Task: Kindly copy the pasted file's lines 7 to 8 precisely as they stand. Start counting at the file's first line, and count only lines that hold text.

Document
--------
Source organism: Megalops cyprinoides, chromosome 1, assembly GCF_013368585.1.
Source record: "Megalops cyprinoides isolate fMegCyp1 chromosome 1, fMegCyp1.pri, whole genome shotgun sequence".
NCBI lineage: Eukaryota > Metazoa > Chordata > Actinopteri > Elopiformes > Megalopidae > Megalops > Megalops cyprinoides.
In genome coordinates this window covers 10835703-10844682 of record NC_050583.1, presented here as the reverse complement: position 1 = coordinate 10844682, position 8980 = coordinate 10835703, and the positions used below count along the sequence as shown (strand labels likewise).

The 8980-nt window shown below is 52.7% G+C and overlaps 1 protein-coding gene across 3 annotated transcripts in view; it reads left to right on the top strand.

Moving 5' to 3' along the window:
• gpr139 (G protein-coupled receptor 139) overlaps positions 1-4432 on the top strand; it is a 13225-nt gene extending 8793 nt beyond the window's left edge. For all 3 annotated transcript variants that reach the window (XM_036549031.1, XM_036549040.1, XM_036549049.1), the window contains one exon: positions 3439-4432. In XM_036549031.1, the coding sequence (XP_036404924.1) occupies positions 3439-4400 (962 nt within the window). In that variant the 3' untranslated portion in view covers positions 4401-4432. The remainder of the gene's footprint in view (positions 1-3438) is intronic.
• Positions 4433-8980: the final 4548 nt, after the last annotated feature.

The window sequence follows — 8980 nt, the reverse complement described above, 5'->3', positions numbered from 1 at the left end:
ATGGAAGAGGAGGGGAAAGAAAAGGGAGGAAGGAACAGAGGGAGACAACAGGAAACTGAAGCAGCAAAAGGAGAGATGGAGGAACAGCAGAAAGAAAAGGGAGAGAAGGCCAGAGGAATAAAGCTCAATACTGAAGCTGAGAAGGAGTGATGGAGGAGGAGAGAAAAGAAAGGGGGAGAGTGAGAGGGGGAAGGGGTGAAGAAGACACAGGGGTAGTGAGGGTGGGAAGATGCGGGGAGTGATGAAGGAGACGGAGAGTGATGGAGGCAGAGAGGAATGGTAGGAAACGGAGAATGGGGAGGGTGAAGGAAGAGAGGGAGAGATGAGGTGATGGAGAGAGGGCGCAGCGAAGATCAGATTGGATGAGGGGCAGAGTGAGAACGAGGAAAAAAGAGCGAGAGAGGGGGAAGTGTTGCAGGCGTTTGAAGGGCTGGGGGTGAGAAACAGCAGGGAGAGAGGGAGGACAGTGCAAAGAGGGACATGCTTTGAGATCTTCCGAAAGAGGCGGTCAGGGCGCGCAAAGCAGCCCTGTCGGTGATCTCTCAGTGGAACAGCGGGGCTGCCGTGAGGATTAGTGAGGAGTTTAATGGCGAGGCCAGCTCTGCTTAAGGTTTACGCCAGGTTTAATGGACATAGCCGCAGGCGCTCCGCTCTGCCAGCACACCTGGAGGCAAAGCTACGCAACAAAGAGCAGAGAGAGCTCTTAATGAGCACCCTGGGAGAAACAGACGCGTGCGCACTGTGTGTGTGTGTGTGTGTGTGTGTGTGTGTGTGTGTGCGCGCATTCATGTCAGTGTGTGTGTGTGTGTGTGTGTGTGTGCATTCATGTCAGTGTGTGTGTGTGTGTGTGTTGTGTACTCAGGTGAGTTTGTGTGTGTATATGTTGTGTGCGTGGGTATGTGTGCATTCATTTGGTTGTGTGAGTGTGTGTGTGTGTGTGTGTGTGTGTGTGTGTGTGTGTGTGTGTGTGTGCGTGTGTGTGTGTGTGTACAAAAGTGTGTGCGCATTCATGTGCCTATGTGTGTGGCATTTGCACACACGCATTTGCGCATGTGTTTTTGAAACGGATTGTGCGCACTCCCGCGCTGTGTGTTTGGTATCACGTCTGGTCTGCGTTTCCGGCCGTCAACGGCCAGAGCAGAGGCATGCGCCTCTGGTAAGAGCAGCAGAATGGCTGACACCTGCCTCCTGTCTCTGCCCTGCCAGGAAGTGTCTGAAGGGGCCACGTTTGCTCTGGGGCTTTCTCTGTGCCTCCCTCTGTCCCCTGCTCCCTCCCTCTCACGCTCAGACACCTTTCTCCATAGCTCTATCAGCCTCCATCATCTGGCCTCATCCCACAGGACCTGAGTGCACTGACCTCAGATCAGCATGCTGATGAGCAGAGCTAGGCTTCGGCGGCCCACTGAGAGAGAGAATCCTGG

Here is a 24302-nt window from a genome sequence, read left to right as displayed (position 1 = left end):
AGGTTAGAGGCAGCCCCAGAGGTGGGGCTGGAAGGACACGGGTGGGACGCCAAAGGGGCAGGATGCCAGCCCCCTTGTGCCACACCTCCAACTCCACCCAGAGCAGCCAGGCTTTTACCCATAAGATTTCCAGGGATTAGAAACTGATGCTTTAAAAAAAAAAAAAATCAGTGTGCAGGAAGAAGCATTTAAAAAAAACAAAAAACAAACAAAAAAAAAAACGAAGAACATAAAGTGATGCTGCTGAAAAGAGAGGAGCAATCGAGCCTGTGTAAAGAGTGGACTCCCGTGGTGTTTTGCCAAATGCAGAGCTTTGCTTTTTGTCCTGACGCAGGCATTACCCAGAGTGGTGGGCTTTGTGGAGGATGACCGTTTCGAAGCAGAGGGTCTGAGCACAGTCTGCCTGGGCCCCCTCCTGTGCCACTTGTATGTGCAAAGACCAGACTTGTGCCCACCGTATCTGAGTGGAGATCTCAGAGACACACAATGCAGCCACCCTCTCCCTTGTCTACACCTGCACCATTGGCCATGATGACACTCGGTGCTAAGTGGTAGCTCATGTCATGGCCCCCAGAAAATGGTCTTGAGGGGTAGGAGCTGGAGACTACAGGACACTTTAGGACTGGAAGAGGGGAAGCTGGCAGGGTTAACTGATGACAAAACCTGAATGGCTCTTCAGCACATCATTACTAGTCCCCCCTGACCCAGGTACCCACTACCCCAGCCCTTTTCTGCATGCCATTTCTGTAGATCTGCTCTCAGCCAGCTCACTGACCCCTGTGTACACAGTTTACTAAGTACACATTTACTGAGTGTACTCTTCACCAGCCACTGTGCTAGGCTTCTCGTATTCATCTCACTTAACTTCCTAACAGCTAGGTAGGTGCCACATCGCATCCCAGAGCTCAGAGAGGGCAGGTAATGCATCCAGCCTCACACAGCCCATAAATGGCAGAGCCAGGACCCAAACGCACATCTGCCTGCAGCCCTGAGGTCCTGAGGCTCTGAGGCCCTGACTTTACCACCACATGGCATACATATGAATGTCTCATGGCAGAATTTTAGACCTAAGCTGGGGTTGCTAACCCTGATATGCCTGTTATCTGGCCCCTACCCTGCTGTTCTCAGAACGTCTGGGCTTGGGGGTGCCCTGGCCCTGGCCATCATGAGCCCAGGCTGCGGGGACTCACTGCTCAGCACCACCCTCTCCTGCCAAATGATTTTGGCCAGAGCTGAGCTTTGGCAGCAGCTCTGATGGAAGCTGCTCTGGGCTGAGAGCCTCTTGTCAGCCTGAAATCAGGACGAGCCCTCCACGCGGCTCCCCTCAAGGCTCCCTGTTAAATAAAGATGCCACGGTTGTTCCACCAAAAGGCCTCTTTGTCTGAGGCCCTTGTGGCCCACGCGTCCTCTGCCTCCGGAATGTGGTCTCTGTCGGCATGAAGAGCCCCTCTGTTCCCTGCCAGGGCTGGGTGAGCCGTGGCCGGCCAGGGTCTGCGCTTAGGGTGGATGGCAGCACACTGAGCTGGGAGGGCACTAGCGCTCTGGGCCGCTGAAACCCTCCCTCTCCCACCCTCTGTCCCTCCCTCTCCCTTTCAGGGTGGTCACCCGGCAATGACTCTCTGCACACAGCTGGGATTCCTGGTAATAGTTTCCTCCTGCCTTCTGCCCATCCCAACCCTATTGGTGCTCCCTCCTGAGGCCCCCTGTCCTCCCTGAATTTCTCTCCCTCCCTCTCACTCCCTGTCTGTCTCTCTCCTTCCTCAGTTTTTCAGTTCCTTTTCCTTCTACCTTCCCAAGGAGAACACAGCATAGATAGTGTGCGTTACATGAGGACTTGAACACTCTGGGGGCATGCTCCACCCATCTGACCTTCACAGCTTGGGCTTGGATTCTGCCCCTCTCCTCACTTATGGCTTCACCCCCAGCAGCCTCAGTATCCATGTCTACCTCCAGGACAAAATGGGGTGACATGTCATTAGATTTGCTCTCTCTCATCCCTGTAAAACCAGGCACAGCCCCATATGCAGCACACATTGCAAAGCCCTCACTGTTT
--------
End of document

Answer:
• gpr139 (G protein-coupled receptor 139) overlaps positions 1-4432 on the top strand; it is a 13225-nt gene extending 8793 nt beyond the window's left edge. For all 3 annotated transcript variants that reach the window (XM_036549031.1, XM_036549040.1, XM_036549049.1), the window contains one exon: positions 3439-4432. In XM_036549031.1, the coding sequence (XP_036404924.1) occupies positions 3439-4400 (962 nt within the window). In that variant the 3' untranslated portion in view covers positions 4401-4432. The remainder of the gene's footprint in view (positions 1-3438) is intronic.
• Positions 4433-8980: the final 4548 nt, after the last annotated feature.